I've thought for a long time on how to structure this section (actually - the whole article!), since anything Mozilla touches is full of shady marketing - and I don't want to write an encyclopedia here! Maybe let's start with explaining how marketing actually works. Briefly: Mozilla wants to do X, knowning the users will hate it, so they recruit their PR team to present the issue in a way which will make people see it the way Mozilla wants them to. Misdirection, confusion, replacing certain words with more acceptable ones, including a lot of "fluff talk" to bury the real relevant points, and even outright lying are some of the ways this is accomplished. Let's present some examples here, and hopefully you too will be able to unspin Mozilla's web of deception soon. We will take this post (archive) to the chopping block:
Introducing Extension Signing: A Safer Add-on Experience
Mission: make a walled garden of addons. Now how to get there? The blogpost starts with a title containing the buzzword safety. This is supposed to "prepare" you in a certain way - you know, first impressions have an impact. Since people (usually) want safety, if you hit them with that right at the start, they will be more willing to lose some things in exchange. Of course, the marketing team will skip mentioning those at first - a title like "We will decide which addons you can use - for your safety!" would be a PR disaster.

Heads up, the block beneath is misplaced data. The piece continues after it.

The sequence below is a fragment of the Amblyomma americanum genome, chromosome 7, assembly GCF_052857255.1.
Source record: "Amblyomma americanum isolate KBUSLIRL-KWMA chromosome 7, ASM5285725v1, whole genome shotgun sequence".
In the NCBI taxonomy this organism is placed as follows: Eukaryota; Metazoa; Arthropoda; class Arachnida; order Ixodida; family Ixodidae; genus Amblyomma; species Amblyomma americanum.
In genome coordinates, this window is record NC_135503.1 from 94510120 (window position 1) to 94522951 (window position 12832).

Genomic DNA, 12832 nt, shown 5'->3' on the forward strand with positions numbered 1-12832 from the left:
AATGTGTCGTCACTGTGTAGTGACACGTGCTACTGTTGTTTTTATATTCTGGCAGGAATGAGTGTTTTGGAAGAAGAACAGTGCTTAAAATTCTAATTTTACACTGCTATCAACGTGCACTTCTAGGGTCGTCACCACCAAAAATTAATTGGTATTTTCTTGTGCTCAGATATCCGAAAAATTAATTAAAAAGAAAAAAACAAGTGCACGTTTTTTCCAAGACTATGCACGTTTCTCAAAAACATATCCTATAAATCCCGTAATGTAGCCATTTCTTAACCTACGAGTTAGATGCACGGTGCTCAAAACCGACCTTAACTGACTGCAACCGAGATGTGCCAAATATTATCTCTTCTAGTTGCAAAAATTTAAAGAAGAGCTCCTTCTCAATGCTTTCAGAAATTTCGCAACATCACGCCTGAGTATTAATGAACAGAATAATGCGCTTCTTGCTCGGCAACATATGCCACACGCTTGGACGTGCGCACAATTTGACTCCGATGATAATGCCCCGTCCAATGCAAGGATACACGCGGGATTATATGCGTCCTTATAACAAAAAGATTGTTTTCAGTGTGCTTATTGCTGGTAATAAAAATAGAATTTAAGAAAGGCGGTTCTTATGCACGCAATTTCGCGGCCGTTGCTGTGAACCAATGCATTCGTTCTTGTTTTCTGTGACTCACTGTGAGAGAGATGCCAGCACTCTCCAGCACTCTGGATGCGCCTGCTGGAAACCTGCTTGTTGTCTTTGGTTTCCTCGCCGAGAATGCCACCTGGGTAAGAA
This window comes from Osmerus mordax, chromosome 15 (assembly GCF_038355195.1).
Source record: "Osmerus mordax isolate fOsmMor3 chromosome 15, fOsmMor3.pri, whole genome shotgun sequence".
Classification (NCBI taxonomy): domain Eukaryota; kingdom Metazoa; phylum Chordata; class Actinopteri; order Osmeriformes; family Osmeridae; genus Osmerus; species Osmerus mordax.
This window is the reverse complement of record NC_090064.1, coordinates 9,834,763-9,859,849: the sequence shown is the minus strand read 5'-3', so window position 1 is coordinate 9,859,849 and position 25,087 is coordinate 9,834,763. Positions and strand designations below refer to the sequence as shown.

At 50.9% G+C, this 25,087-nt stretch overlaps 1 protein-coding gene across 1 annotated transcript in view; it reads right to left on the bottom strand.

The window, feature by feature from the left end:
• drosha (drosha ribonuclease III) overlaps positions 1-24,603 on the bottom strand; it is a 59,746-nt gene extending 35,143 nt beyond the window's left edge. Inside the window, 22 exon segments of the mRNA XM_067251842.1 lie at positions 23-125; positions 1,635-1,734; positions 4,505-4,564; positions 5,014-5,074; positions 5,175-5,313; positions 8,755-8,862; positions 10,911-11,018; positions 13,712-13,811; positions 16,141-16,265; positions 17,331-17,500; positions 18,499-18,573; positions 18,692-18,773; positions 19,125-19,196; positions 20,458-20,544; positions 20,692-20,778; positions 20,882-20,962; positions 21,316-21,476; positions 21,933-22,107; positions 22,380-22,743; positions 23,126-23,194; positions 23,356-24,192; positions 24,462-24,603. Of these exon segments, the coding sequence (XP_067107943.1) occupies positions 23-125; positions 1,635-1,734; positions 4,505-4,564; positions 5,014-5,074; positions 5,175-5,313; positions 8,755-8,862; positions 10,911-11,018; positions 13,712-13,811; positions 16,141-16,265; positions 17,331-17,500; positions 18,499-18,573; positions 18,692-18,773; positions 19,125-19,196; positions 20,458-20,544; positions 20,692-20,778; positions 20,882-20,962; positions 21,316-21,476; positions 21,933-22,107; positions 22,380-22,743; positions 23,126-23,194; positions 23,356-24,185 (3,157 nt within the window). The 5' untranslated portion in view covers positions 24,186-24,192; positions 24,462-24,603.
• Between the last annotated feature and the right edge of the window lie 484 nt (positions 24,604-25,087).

This year will bring big changes for add-on development, changes that we believe are essential to safety and performance, but will require most add-ons to be updated to support them. I’ll start with extension signing, which will ship earlier, and cover other changes in an upcoming post.
Safety again. Repeat it until it sticks! And finally add another alleged benefit - performance.
The Mozilla add-ons platform has traditionally been very open to developers. Not only are extensions capable of changing Firefox in radical and innovative ways, but developers are entirely free to distribute them on their own sites, not necessarily through AMO, Mozilla’s add-ons site. This gives developers great power and flexibility, but it also gives bad actors too much freedom to take advantage of our users.
in preparation for the coming reveal, Mozilla reminds you that they are the good guys and have been so for so long.
Extensions that change the homepage and search settings without user consent have become very common, just like extensions that inject advertisements into Web pages or even inject malicious scripts into social media sites.
Problem - reaction - solution. First, imagine a "problem" - malicious addons floating around! By the way, this is disproved by Mozilla's own data (hey - telemetry can be useful after all!). The most common extensions are adblockers, which are the opposite of malicious:
Only these seven addons go above 1% of usage, and 65% of Firefox users do not even use extensions at all! By the way, Pocket was just an addon once, instead of an integrated part of the browser - and it is very intrusive privacy-wise, but it was allowed. So Mozilla lied twice - first about the severity of the problem, then caring about it at all.